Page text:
Shemp Howard Samuel "Shemp" Howard / (Horwitz) (March 4, 1895 - November 22, 1955) was part of the Three Stooges comedy team. He was called "Shemp" because "Sam" came out that way in his mother's thick Eastern European Jewish accent. He was the older brother of Moe Howard and third stooge in the early years of the act, and again later, after his youngest brother Curly's stroke in 1946.
Shemp, along with brothers Moe and Curly, was born in the Bensonhurst section of Brooklyn, New York.
Shemp played his somewhat homely appearance to comic effect, often allowing his hair to fall in disarray or mugging grotesquely on film. Notoriously phobic, his fears including dogs, airplanes, and automobiles.
The first major film he was in was Soup to Nuts (1930) as a bumbling fireman, the only film in which he plays one of Ted Healy's stooges. Shemp left Healy's act in 1932 to pursue a solo career in film. This turned out to be very successful, performing with such comic greats as Fatty Arbuckle, W.C. Fields, and the comedy team Abbott and Costello. He also attempted, unsuccessfully, to create his own group of "stooges." In 1947, he reluctantly replaced his brother Curly as the third stooge in the film shorts. Initially, Shemp rejoined the Stooges on a temporary basis until Curly recovered from a debilitating stroke. However, as Curly's condition worsened, it became apparent that Shemp's association with the Stooges would be permanent.
Shemp is often compared to Curly, but his comedic stylings were also unique, and some fans even prefer his comic style over Curly's. He starred in seventy-seven Three Stooges shorts and appeared with Moe and Larry in the film Gold Raiders (1951). Shemp suffered a minor stroke in 1952, which appeared to have only a minor effect in some of his last films with the Stooges (largely remakes of earlier films that reused footage to save costs). Many fans point out that in his later remakes, or "cheapies", Shemp looks weak, pale and often disoriented.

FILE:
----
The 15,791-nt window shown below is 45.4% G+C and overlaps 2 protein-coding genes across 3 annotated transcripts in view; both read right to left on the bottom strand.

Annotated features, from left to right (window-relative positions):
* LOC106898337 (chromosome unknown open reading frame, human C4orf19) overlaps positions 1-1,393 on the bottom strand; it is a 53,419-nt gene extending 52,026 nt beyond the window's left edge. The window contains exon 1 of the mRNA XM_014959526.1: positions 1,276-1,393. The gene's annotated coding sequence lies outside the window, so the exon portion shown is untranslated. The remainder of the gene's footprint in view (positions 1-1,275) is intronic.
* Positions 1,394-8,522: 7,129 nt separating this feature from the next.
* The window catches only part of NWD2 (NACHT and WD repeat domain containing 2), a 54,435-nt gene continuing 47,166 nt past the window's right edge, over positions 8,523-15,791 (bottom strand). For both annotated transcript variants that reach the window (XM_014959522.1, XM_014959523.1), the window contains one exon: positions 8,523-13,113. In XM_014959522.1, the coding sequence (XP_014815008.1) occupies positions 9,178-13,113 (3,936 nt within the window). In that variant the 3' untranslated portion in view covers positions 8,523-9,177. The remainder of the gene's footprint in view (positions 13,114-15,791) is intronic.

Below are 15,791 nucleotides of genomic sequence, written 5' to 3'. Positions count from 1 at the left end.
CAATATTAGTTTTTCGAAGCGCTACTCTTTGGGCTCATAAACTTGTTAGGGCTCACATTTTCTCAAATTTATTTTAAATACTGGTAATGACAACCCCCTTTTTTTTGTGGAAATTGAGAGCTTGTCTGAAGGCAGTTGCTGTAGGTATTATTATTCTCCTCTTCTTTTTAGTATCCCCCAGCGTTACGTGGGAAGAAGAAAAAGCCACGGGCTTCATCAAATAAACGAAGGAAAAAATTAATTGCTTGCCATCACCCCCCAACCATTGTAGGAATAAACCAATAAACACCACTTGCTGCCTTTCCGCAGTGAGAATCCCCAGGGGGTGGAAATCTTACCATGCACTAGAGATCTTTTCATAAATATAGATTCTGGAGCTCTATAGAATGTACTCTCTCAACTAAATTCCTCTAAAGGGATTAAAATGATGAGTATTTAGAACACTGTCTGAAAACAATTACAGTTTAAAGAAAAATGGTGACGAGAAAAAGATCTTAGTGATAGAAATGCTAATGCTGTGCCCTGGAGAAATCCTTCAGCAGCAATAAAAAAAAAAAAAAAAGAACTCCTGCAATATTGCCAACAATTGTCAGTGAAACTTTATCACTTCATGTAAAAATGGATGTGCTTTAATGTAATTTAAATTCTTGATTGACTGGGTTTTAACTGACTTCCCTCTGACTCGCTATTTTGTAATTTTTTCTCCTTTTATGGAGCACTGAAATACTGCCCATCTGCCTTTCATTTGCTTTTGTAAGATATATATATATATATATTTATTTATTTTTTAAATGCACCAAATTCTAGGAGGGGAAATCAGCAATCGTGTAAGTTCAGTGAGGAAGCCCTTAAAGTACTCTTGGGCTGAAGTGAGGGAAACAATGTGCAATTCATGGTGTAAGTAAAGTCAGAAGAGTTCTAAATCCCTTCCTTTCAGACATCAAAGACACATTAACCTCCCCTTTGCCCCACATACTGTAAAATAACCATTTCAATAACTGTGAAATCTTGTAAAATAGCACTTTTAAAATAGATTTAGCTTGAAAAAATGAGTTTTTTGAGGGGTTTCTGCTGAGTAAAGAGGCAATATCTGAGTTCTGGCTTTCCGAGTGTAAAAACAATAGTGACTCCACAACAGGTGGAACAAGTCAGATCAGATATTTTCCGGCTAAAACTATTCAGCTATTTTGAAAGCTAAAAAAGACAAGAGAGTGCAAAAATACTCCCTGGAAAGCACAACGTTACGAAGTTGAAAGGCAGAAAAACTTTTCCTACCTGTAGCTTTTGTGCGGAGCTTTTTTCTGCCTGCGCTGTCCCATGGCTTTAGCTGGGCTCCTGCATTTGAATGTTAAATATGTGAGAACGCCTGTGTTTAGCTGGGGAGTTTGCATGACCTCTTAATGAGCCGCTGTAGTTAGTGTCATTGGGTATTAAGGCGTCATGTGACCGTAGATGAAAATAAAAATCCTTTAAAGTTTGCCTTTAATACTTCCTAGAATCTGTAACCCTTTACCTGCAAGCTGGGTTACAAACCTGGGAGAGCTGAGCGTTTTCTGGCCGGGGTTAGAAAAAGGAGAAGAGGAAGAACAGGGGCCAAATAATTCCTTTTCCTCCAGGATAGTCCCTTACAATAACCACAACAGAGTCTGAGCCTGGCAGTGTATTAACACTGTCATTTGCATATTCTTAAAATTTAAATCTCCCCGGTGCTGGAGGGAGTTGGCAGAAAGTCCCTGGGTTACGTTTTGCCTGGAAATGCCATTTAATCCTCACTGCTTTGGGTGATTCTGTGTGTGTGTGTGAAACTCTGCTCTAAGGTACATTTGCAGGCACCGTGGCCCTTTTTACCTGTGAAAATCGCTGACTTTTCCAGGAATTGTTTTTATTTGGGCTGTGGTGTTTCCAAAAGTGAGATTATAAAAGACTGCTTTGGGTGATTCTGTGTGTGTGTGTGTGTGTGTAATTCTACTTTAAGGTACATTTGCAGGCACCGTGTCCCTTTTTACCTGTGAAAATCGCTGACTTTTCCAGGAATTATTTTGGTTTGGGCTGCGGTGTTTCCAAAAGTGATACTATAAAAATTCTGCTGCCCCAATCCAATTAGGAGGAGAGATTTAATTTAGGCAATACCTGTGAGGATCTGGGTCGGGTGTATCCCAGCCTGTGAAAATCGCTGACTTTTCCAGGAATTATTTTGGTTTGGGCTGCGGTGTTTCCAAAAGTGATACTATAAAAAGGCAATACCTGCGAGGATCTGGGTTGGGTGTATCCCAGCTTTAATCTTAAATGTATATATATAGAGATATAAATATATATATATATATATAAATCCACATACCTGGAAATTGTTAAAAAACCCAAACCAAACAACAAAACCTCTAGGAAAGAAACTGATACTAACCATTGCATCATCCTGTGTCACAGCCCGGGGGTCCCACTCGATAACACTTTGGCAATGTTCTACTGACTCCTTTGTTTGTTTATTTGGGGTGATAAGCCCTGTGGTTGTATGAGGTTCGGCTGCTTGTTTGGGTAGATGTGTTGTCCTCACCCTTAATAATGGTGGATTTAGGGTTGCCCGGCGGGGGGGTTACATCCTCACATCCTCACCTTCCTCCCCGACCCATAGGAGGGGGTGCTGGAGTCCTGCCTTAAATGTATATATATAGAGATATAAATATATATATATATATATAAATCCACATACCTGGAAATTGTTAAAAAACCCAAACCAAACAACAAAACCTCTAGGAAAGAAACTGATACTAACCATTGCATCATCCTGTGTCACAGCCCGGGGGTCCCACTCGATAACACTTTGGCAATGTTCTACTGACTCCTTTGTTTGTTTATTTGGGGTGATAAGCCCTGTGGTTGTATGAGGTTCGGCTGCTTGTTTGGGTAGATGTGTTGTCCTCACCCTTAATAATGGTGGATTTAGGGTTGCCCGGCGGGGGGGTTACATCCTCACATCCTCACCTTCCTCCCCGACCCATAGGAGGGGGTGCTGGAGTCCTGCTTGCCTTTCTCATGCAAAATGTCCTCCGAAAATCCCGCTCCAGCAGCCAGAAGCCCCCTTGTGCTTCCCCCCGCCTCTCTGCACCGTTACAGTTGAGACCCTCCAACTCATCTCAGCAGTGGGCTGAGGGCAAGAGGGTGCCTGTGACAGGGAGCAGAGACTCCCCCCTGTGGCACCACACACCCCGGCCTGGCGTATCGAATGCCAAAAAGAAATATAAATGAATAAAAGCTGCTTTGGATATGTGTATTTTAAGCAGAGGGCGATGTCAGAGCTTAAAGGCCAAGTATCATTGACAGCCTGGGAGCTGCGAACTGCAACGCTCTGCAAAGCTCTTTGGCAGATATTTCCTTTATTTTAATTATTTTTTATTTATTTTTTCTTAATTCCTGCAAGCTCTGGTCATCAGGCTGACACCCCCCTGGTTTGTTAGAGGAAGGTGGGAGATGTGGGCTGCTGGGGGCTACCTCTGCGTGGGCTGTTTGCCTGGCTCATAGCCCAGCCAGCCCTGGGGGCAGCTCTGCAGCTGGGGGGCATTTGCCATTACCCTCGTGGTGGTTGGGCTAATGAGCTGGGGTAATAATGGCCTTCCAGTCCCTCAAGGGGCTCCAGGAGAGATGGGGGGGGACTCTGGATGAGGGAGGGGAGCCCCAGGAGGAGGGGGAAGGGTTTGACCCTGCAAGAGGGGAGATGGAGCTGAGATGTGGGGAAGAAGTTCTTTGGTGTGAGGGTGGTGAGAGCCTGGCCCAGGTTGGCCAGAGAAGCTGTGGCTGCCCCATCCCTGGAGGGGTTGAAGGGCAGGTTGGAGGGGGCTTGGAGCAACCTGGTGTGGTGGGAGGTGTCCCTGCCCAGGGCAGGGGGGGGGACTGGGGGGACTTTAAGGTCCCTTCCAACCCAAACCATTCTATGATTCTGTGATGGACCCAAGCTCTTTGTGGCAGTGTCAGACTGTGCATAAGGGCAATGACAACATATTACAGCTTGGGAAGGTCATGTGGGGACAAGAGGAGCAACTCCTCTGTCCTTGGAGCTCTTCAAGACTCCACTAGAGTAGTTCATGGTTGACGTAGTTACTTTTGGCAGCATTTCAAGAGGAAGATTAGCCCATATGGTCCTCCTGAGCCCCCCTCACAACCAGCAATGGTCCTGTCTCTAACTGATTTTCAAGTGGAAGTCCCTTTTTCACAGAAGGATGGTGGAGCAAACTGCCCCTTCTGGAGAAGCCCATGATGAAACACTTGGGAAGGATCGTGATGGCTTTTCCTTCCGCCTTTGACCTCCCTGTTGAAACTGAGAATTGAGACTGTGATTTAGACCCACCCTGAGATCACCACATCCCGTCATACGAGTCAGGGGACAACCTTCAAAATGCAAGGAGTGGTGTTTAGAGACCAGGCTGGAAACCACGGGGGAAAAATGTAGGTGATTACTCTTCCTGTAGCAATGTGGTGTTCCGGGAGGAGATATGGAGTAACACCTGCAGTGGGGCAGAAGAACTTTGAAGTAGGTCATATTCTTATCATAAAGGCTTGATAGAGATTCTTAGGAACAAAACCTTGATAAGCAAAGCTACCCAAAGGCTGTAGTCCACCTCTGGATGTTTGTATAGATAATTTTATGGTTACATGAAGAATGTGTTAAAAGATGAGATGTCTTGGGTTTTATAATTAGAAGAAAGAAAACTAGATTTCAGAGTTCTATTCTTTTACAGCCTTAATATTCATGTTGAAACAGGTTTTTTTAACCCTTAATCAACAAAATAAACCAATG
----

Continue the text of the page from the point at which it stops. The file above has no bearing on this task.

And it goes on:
Shemp died of a massive heart attack while traveling in the back seat of a car returning home from watching a boxing match on November 22, 1955. Legend has it that Shemp was lighting a cigar, and then suddenly slumped over in his friend's lap. Several Three Stooges films were in production at the time of his death; in order to complete them, longtime Stooge supporting actor Joe Palma stood in for Shemp and was filmed mostly from the back. This form of cinematic trickery came to be known as "shemping". The term "fake shemp" has been adopted later in cinematography to refer to or credit someone who appears in a film under heavy make-up, filmed from the back, or perhaps only showing an arm or a foot.
In a 2000 TV movie, Shemp was played by John Kassir.